Divus Marcus et Commodus Scapulae Tertullo rescripserunt in haec verba: ‘si tibi liquido compertum est Aelium Priscum in eo furore esse, ut continua mentis alienatione omni intellectu careat, nec subest ulla suspicio matrem ab eo simulatione dementiae occisam: potes de modo poenae eius dissimulare, cum satis furore ipso puniatur. et tamen diligentius custodiendus erit ac, si putabis, etiam vinculo coërcendus, quoniam tam ad poenam quam ad tutelam eius et securitatem proximorum pertinebit. si vero, ut plerumque adsolet, intervallis quibusdam sensu saniore, non forte eo momento scelus admiserit nec morbo eius danda est venia, diligenter explorabis et si quid tale compereris, consules nos, ut aestimemus, an per immanitatem facinoris, si, cum posset videri sentire, commiserit, supplicio adficiendus sit. cum autem ex litteris tuis cognoverimus tali eum loco atque ordine esse, ut a suis vel etiam in propria villa custodiatur: recte facturus nobis videris, si eos, a quibus illo tempore observatus esset, vocaveris et causam tantae neglegentiae excusseris et in unumquemque eorum, prout tibi levari vel onerari culpa eius videbitur, constitueris. nam custodes furiosis non ad hoc solum adhibentur, ne quid perniciosius ipsi in se moliantur, sed ne aliis quoque exitio sint: quod si committatur, non immerito culpae eorum adscribendum est, qui neglegentiores in officio suo fuerint.’
(Macer, Digesta Iustiniani 1.18.14)

The deified Marcus and Commodus issued a rescript to Scapula Tertullus in the following terms: “If you have clearly ascertained that Aelius Priscus is in such a state of insanity that he lacks all understanding through the continuous alienation of his mental faculties, and if there remains no suspicion that his mother was murdered by him under pretence of madness; then you can abandon consideration of the measure of his punishment, since he is being punished enough by his very madness. And yet it will be necessary for him to be all too closely guarded, and, if you think it advisable, even bound in chains, this being a matter of not so much punishing as protecting him and of the safety of his neighbors. If, however, as very often happens, he has intermittent periods of relative sanity, you shall diligently explore the question whether in one such moment he committed the crime, and whether no indulgence is due to his illness. If you ascertain any such thing, you shall consult us, that we may consider whether the enormity of his crime (in the event of his having committed it when he could be held to have been fully aware) merits the infliction of extreme punishment. But since we have learned from your letter that his position and rank are such that he is in the custody of his own people or even in his own house, it seems to us that you will act rightly if you summon those by whom at the material time he was being looked after, and if you make inquiry into the cause of so neglectful an act, and if you make a decision against each one of them according as you find his culpability lesser or greater. For those who have custody of the insane are not responsible only for seeing that they do not do themselves too much harm but also for seeing that they do not bring destruction on others. But if that should happen, it may deservedly be imputed to the fault of those who were too neglectful in performing their duties.” (tr. Alan Watson)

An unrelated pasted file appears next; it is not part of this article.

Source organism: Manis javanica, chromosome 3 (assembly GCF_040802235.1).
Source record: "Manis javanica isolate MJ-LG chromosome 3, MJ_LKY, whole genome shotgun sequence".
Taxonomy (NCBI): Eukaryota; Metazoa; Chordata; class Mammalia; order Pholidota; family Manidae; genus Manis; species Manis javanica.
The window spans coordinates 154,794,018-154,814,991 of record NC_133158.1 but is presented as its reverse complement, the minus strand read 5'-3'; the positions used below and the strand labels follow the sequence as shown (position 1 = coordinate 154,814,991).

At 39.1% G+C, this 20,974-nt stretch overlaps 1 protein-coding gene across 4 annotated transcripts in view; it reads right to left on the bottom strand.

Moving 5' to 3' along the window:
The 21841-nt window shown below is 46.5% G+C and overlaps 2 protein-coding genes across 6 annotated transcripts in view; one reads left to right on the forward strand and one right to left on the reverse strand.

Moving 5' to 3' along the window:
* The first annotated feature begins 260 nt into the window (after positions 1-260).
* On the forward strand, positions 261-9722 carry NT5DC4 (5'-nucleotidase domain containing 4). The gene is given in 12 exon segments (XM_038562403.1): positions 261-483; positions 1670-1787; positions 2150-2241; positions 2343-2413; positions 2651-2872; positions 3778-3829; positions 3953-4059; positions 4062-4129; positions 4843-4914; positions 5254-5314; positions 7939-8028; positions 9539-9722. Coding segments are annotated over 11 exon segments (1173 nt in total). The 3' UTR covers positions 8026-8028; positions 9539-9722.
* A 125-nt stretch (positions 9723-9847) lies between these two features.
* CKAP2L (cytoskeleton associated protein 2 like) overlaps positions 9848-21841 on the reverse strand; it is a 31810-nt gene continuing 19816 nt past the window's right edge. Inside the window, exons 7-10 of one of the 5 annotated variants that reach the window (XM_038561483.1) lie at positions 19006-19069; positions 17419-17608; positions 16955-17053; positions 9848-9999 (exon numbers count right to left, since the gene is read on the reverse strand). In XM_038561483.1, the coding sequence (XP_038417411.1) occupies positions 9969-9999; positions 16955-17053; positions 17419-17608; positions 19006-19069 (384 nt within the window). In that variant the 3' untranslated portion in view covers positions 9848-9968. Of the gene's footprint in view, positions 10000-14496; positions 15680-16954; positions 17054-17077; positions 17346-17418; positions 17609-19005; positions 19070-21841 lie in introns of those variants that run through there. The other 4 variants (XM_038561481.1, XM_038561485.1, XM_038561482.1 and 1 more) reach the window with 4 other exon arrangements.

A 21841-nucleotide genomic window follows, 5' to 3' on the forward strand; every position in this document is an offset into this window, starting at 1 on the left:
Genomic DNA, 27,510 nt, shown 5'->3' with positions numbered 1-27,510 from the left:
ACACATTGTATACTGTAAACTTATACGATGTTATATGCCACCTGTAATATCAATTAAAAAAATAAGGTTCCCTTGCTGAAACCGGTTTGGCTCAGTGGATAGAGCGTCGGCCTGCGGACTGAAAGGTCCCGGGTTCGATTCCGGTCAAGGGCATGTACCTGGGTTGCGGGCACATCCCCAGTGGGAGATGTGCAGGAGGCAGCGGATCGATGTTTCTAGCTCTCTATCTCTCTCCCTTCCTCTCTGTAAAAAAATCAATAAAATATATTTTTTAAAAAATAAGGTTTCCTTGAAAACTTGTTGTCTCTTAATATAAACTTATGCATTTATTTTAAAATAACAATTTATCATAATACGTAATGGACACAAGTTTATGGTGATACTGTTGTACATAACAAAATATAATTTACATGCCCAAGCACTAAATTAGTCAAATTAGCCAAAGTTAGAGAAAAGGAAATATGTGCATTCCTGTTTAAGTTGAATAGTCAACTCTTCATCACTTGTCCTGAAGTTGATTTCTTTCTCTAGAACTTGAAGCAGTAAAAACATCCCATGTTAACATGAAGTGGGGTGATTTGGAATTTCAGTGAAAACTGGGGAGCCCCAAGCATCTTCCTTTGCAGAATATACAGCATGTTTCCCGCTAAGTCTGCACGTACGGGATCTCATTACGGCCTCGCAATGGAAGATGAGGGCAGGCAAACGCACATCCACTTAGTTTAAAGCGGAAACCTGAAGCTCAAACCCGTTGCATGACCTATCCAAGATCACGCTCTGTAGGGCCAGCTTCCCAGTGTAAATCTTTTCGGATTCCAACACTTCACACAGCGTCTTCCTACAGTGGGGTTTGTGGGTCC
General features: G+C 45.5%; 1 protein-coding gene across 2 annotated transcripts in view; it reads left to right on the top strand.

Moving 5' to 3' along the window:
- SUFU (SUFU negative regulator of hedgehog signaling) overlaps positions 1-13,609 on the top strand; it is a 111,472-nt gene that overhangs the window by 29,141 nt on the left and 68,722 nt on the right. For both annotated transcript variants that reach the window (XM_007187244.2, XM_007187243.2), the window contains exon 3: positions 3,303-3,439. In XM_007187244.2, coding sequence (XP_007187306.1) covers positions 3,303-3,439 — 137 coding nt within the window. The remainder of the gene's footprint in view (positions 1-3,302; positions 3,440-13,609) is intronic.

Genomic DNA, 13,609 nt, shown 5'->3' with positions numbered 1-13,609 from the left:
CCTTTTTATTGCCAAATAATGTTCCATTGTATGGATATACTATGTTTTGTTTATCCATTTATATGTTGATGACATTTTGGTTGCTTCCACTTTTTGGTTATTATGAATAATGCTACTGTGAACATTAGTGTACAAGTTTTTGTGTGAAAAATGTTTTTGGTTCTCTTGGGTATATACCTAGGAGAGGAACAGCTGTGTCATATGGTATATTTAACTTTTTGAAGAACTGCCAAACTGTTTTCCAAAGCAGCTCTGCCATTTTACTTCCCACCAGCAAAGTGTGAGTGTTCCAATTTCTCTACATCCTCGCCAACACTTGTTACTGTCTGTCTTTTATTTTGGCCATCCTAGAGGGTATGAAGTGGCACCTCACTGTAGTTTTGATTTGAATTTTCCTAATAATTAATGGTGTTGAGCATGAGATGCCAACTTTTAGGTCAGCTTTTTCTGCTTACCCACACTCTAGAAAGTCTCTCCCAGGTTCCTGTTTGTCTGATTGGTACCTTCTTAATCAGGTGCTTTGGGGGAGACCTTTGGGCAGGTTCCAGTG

Idem Celsus eodem libro ait etiam suppellecticarios et ceteros hoc genus servos contineri, id est ministeria, quibus instructus erat in eo fundo (extra ea quae libertatem acceperunt), et qui rure morari solebant.
si instructum fundum legasset, ea paedagogia, quae ibi habebat, ut, cum ibi venisset, praesto essent in triclinio, legato continentur.
contubernales quoque servorum, id est uxores, et natos, instructo fundo contineri verum est.
instructo autem fundo et bibliothecam et libros, qui illic erant, ut quotiens venisset uteretur, contineri constat. sed si quasi apotheca librorum utebatur, contra erit dicendum.
(Ulpian, Dig.

Celsus also says, in the same Book, that slaves who have care of the furniture and other slaves of this kind are included; that is to say, household slaves, who are employed on the land, with the exception of those who have received their freedom, and who are accustomed to reside in the country.
If a testator should devise land already provided with the means of cultivation, young slaves who are being instructed in the service of the table, and whom the testator was accustomed to have there, whenever he came, are embraced in the legacy.
The members of the slaves’ families, that is, their wives and children, are undoubtedly included in the devise of land with its equipment.
Where land with its equipment is devised, it is well established that the library, and any books upon the premises, which the head of the household made use of whenever he came, are included. If, however, a warehouse should be used for the storage of the books, the contrary opinion must be held. (tr. Samuel P. Scott)



Is cui os oleat an sanus sit quaesitum est: Trebatius ait non esse morbosum os alicui olere, veluti hircosum, strabonem: hoc enim ex illuvie oris accidere solere. Si tamen ex corporis vitio id accidit, veluti quod iecur, quod pulmo aut aliud quid similiter dolet, morbosus est.

The question arose whether a slave who has a bad breath is sound. Trebatius says that a person whose breath smells is not diseased any more than one who smells like a goat, or who squints; for this may happen to anyone on account of a filthy mouth. But, however, where this occurs through some bodily defect, for example, from the liver or the lungs, or from any other similar cause, the slave is diseased. (tr. Samuel P. Scott)